Home From Africa – 13 Symptoms of Peace Corps Withdrawal
A Note From Jay Allison
Jake Warga has made three radio pieces in his life… #1 “When Brian
Took His Life,” #2 “Street Dogs” with Matt Perry , and
this one, #3 “Home From Africa: 13 Symptoms of Peace Corps
Withdrawal.” We’re partial to Jake’s work. Not just because he’s got good
story sense, snappy rhythm, and rare sensibility… but also, in a
fit of our own self-centeredness, because he got some of his chops from
resources at Transom.org.
This piece is filled with surprising heart and thought. Jake will
give you the background…
From Jake Warga
One of the most amazing moments in my life was sitting
in a small house in a mud village in West Africa. No
electricity. The night incredibly hot. The crickets
deafening. The only illumination coming from an oil
lantern–and a little red blinking light from my audio
recorder as it, and I, listened to the person who
lived in this house in Benin: Jenafir.
It started with a fun idea: record my college friend
before she left for the Peace Corps, ask her what she
expects, then give her the tape on her return 2+ years
later. It grew from there.
We were both graduating from college: I was off to LA
to make movies, she was off to Benin. We had to go to
a book store so she could show me where this tiny
country was. With my lecture cassette recorder I
asked her, in a super market aisle, what she expected.
Hanging out in Jen’s village, near Allada.
A year later she came back to California for a
half-way visit. For it I borrowed a friend’s fancy
DAT and stereo mic–I had little idea how to use
either. She put the headsets on and we figured it out
Then came a mini-disc recorder, a clip on mic, and a
promise: Before she left, I said I would come and
visit her in Africa during her second year. After a
big job in LA, I took the money and ran. And that’s
how I found myself in Africa and having the most
painful and wonderful experiences, as yet, of my life.
Ominous view from outside Jen’s house, a tropical storm opened soon after. A shower in the
Lastly, with more audio experience, I met Jen on her
way out, when she was done. When we met, she clipped
the mic on herself while I asked: How was it?
The way to carry babies: use a pagne (fabric).
The Peace Corps gives volunteers a small booklet when
they complete their service–to help them with
re-adjusting and potential culture shocks. An actual
government publication, it includes a list titled:
Symptoms of Chronic Peace Corps Withdrawal. I wanted
to stay out of the story as narrator–I’m still not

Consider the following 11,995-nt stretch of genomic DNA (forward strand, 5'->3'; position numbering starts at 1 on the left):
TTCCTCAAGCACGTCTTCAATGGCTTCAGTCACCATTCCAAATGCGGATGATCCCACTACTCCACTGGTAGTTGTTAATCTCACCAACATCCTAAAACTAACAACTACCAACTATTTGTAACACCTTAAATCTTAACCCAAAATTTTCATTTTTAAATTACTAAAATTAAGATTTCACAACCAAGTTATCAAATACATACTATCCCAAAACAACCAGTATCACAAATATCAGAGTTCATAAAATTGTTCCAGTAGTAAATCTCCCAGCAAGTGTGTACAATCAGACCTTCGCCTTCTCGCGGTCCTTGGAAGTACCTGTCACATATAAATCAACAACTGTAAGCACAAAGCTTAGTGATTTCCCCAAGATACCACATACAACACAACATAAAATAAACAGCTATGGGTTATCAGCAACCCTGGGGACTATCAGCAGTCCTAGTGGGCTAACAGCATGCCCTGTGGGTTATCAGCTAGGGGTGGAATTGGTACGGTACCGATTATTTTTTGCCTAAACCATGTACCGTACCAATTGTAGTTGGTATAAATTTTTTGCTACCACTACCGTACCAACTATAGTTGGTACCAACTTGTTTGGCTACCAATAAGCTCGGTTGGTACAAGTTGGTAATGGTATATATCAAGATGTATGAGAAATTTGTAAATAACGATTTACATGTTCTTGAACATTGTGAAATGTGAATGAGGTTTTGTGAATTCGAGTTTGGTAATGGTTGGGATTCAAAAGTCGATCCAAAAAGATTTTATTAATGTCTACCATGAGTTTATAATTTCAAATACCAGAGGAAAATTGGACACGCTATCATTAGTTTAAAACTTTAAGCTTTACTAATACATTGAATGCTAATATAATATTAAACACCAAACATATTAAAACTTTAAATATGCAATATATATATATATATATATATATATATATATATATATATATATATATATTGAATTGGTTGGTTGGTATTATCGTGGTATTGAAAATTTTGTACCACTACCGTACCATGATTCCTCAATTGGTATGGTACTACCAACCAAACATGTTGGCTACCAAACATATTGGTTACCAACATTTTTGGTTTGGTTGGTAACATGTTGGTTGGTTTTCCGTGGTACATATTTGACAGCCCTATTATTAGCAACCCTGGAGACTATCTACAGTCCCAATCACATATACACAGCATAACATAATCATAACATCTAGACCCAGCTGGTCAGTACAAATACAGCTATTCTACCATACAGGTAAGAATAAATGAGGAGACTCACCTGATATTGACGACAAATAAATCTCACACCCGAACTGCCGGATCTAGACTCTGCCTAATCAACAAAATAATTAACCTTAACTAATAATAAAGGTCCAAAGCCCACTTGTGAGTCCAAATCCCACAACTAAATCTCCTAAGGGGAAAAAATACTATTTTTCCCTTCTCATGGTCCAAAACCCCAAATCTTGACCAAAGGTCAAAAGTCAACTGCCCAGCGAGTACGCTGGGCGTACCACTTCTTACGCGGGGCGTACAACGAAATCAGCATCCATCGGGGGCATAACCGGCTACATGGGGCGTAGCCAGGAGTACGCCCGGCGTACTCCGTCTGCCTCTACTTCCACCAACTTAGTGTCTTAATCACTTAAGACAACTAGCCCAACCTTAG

keen on hearing myself speak. It was an exercise in
telling a story with only the subject speaking. When
I saw the list, I knew I had the frame structure. I
had her read it to me, thus allowing, in editing, her
to introduce the main acts: Disease, Dirt, Work,
Culture Clashes, and Leaving America/leaving Africa.
Notes on Sources
Sometimes I spliced in sections of tapes that Jen
would record and send me from Africa. In response to
dust, heat, temperament, and a crappy recorder, the
tapes were of poor quality, and often at odd speeds
which I sped up on the computer to sound normal. But
those are some of the best moments in the piece.
The African experience is incomplete without music.
Angelique Kudjo, the female vocalist, is from Benin.
She sings in Fon, the local language, and Jen, and her
PC friends, can actually make out what she is saying.
Most all the other artists are from West Africa. Jen
warned me, in one of her tapes, that a really popular
song is played to death there. Over and over for
months–everywhere. So I thought I would include
them… one last time Jen.
Hand-carved boat in Grand Popo. The same
beaches where slave ships landed, taking people mainly
to the Caribbean.
A view from the beach of Grand Popo where I
lost my glasses… maybe this why it’s a Radio story?
One of many happy faces in Jen’s village eager
to have their photo taken.
Patrishia, one of Jen’s village kids.
Minding the road from Allada, these boys use a
dead bird wrapped to a stick as a toy.
Jenafir’s brooms on the wall outside her
house, the ones she loved to sweep the yard with.
Ganvie: a village entirely on the water.
Benin’s main tourist attraction. Boats to the
mainland use maze sacks woven into sails… we took one
with an outboard motor.
From a craft shop in Ganvie.
Taken by Jen, one of the children she worked
with and tried to find services for.
Culture shock: Jenafir outside a huge
clothing store in Paris on her way home… caught
Jake in Africa
About Jake Warga
Jake Warga is currently in graduate school for
Anthropology…for reasons unknown to him. His
careers have included: photographer, feature film
focus-puller, traveler, writer and, recently, radio
producer. His next? He’s not sure. But hopes to
focus on his writing. When not dissentary-struck,
limply chasing his friends around with a microphone,
Jake can be found surfing the internet while taking
breaks to study or watch The Simpsons and pondering
what he should do tonight.
Jake’s Other Works on Transom